The Norfolk Horn is the sheep that produced the wealth that much of East Anglia derived from wool.
In the 18th Century it was crossed with the Southdown and this cross was developed into the Suffolk. Both the outstanding success of the Suffolk and the development of new agricultural practices led to the decline of the Norfolk Horn to such a degree that, in the early 1950’s, their total population had declined to less than 15 animals. Since that time, when a determined rescue programme was started, the total numbers have steadily increased to such an extent that the breed has been able to move from their original classification of Critical to the current category of At Risk on the British Rare Breeds Register. They produce a very fine fleece and a nice carcass lamb which will finish well on grass alone and even on poor grazing.
This breed is from Dartmoor in the South West of the UK. Of all the sheep we keep at Baylham Farm, the Greyface has the heaviest fleece. It is called a lustre wool as the individual hairs are long, straight and shiny with very little crimp and, consequently, is not the easiest fleece to spin. The Greyface Dartmoor was classed as a rare breed when we started to keep them but their numbers in the UK have now increased to such an extent that they are now classed as a Minority Breed.
The Balwen is a sheep from one small area round the upper reaches of the River Tywi in Wales. It is a variety of the Black Welsh Mountain breed but has specific markings. It should have a black or dark brown fleece with a white blaze down its face, four white socks and half a white tail. All lambs have to be inspected before they can be registered and ram lambs must have perfect markings. The marking requirements for ewe lambs are slightly less severe and work on a penalty points system with a maximum total number of penalty points allowed for registration. The fleece when it is long tends to go brown but if you part the wool you will find that the under fleece is a lovely velvety black but this is normally only seen for a few months after shearing. We shear all the Baylham House rare breeds in late May or early June. The Balwen breed is currently classed as At Risk.
The Llanwenog is another Welsh breed which is currently becoming very popular as people are discovering its many excellent qualities. In fact, the Llanwenog numbers have risen so much in recent years that it is no longer classed as a rare breed. We always have a waiting list for our Llanwenog ewe lambs; it is the most prolific of all the native British breeds, is an excellent milky mother, has a lovely soft spinning fleece and produces a medium sized, quality carcass. They say you can tup Llanwenog ewes to lamb at one year old as they mature quickly; however, it does set the ewe back and at Baylham we let them mature fully and therefore wait until they are shearlings before we put them with the ram.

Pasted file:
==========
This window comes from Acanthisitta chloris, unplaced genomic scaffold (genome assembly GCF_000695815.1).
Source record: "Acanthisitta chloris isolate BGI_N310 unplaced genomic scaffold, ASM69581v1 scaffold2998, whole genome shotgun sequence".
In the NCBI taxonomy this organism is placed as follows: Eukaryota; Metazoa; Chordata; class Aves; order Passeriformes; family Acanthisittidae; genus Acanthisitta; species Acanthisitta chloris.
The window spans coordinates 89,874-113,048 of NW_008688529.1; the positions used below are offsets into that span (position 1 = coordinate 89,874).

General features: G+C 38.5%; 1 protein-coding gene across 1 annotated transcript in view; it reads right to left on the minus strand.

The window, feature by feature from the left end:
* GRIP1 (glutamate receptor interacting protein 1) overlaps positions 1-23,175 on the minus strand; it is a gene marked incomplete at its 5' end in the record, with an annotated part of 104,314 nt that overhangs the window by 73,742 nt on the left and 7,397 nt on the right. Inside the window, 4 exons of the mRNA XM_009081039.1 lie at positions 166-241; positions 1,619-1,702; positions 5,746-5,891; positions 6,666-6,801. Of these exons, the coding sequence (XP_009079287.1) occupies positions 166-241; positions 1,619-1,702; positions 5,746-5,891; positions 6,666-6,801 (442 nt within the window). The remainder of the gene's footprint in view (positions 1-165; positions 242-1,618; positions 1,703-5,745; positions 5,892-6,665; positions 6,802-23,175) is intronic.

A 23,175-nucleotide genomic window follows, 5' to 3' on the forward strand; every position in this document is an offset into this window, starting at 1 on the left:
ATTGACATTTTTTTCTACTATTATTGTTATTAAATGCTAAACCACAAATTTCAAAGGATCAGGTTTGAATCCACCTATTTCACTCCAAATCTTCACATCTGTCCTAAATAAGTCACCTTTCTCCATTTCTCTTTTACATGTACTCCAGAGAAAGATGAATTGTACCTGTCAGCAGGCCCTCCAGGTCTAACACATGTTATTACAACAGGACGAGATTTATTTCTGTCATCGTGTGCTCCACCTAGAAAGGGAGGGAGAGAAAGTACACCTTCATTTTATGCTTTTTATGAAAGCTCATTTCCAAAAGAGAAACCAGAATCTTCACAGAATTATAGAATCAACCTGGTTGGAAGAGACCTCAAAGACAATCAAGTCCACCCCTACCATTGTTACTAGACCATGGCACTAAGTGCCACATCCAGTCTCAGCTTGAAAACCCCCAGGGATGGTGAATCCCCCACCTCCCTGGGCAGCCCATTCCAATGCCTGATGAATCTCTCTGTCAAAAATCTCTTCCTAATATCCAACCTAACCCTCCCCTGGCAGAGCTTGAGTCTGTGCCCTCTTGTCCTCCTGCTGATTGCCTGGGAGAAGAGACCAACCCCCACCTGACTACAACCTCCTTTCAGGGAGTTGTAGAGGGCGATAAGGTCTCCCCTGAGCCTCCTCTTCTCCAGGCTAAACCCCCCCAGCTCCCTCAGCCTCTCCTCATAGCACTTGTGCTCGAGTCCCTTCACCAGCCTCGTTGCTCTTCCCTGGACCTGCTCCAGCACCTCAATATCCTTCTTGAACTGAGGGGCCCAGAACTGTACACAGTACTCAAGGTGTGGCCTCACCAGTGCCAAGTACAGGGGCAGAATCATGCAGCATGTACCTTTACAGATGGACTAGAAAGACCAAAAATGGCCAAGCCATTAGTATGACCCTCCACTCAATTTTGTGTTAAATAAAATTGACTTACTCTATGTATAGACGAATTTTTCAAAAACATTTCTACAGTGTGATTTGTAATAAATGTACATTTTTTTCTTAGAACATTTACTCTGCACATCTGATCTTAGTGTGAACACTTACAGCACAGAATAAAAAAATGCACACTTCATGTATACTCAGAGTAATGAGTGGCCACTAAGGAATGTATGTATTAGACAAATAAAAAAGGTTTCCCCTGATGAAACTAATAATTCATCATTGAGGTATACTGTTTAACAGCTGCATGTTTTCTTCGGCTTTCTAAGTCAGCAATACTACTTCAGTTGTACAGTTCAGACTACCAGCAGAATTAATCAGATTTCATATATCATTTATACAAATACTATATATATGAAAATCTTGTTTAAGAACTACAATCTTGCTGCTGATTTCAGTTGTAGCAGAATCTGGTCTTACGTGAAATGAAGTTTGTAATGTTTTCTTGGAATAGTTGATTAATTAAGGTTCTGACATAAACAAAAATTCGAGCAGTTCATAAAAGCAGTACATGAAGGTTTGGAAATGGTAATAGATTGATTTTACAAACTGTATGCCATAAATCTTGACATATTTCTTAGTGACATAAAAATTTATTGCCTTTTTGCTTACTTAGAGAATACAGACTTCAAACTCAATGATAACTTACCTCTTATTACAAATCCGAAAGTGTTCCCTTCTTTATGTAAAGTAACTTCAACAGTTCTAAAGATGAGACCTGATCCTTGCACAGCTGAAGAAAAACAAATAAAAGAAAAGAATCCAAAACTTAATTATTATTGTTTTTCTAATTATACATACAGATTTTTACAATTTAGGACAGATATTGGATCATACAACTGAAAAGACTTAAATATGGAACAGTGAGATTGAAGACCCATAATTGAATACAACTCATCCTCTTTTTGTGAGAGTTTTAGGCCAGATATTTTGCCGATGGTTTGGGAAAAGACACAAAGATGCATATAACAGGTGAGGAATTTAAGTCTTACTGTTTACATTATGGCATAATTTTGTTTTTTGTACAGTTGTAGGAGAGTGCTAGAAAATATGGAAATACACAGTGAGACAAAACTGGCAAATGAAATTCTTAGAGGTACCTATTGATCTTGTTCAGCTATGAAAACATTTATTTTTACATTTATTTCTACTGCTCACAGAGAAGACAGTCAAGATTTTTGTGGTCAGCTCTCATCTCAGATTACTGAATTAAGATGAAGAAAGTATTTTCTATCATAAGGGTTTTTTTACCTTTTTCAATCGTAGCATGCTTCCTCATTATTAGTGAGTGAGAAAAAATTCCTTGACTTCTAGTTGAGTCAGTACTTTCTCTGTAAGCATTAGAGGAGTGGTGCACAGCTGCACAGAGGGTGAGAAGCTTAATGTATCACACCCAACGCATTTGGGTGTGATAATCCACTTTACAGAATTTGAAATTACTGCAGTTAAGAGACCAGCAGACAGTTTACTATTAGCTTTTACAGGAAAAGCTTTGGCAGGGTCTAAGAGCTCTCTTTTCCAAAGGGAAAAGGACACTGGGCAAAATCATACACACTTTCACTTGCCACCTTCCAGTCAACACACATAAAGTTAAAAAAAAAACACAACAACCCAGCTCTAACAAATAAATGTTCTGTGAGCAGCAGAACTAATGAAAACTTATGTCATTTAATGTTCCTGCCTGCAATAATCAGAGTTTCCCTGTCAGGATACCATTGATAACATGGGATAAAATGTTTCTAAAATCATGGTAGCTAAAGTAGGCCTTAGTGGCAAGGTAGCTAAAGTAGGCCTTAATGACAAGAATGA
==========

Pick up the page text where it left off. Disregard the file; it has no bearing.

Our original Llanwenog ram, being Welsh, was called Llarry and we used to be very wary of him when he was young. Llarry’s successors also tend to be a bit macho and we have found that a sheep’s bell round the ram’s neck makes sure that a charge from behind never arrives without warning.
The Herdwick comes from the mountains and high hills of the Lake District in North West England and it is thought that they are probably of Viking origin.
According to the breed description, the Herdwick is the hardiest British breed being capable of withstanding, cold, wind and incessant rain; however, we find that our Herdwicks are amongst the first to seek shelter when it starts to rain. The Herdwick is not classed as a rare breed but we keep them because they are so nice, being quite unlike other British sheep in both character and appearance. Of all the lambs that we produce, the Herdwicks are the most gentle and friendly being very popular with children as they will sit on laps and be cuddled for ages. The Herdwick has a thick coarse fleece which is of carpet or felting rather than spinning quality. Farmer Richard has a jumper knitted from Herdwick wool and though a bit scratchy on bare skin, it is totally weather proof.
The Ouessant is the smallest natural breed of sheep in the world. Miniature sheep have been selectively bred for curiosity and the pet market, but the Ouessant is naturally tiny.
The breed comes from the Island of Ouessant off the coast of Brittany in France. The breed was kept by the Ouessant Islanders for its wool which used to be black or brown but white mainland sheep were introduced to the Island in the last Century in order to try and increase the size of the indigenous stock. Before the cross breeding began to have any significant effect, some of the original Island stock had been moved to the French mainland and it is the survivors of this mainland stock which retain the original characteristics of the Ouessant sheep.
The breed is still very rare in the UK and the current Ouessant strongholds are in Holland and Belgium where they have an enthusiastic following. A British Ouessant Breed Society was formed in 2005.